The good lawyers are pushing back on SPDs ability to match our faces to our identities with evil facial recognition software.
The ACLU wants to make sure the cops can't scan our faces. John Lund/Getty Images

According to public records received by a local blogger at the Bridge Burner Collective, over a year ago an officer with the Seattle Police Department opened an account with Clearview AI, the facial recognition app that matches a person's photo to a database of billions of photos scraped from social media posts.

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Clearview AI can identify you if you've ever posted a shitty Facebook selfie, or if you've ever stumbled into the background of someone else's shitty Facebook selfie. The whole thing is fucking horrifying.

While it's unclear whether SPD used this technology in any investigations, the SPD officer with the Clearview AI account logged in multiple times from desktop computers in city government buildings and from an IP address on a secure city network, PubliCola reported last month.

According to a letter sent to city officials today, the ACLU of Washington believes the department "apparently violated" the Seattle Surveillance Ordinance, a law that requires SPD to notify a non-police city official if the department acquires any surveillance technology. SPD didn't notify the city about signing up to use Clearview AI, which prompted the ACLU to ask city officials such as Mayor Jenny Durkan to put an unambiguous end to SPD's relationship with the technology.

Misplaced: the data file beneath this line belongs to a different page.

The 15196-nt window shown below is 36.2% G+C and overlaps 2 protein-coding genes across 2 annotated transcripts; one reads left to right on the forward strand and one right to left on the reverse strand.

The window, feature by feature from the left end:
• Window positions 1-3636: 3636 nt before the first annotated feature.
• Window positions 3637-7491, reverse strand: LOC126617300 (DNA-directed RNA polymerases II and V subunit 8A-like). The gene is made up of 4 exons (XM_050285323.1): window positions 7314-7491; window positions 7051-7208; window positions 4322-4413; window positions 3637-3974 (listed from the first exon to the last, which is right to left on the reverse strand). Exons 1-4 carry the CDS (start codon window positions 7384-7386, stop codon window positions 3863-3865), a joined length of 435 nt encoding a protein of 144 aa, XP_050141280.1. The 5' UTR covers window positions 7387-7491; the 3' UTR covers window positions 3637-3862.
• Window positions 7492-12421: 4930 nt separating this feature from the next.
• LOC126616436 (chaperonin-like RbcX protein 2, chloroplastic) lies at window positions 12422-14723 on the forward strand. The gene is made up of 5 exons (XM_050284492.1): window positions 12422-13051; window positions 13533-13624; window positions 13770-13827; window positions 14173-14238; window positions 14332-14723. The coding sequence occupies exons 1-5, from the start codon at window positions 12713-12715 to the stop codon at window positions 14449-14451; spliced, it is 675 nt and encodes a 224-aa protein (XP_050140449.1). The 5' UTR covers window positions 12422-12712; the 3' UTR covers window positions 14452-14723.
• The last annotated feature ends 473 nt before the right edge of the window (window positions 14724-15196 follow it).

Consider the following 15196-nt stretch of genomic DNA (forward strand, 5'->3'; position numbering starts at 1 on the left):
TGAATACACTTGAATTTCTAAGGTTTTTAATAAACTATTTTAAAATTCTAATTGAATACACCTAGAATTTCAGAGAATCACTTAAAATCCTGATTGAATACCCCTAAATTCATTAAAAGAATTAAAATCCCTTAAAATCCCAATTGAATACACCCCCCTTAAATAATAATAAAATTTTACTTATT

Jennifer Lee, the technology and liberty manager for the ACLU of Washington, sent a letter asking Durkan to ban SPD from using Clearview AI.

Lee also sent the letter to Seattle's Chief Technology Officer Saad Bashir and Councilmembers Lisa Herbold and Alex Pedersen. Herbold chairs the public safety and human services committee, which oversees SPD, and Pedersen chairs the transportation and utilities committee, which deals with Seattle information technology.

“Face surveillance is a powerful and racially biased tool that invades people’s privacy and exerts a chilling effect on free speech,” said Lee in a press release. “Mayor Durkan should act swiftly to ban this technology and avoid further harm to the most marginalized communities in our society.”

Lee and the ACLU are concerned about SPD's habit of secretly acquiring facial recognition technology, citing SPD's 2014 under-the-radar purchase of the CIA-funded company called Geofeedia, which kept tabs on social media posts. That purchase violated the Seattle Surveillance Ordinance. However, according to a report by PubliCola, SPD may not be in violation of the ordinance with the Clearview AI sign-up because an individual officer—not the department—signed up for the app, and because it's unclear whether the cops used Clearview AI for an investigation.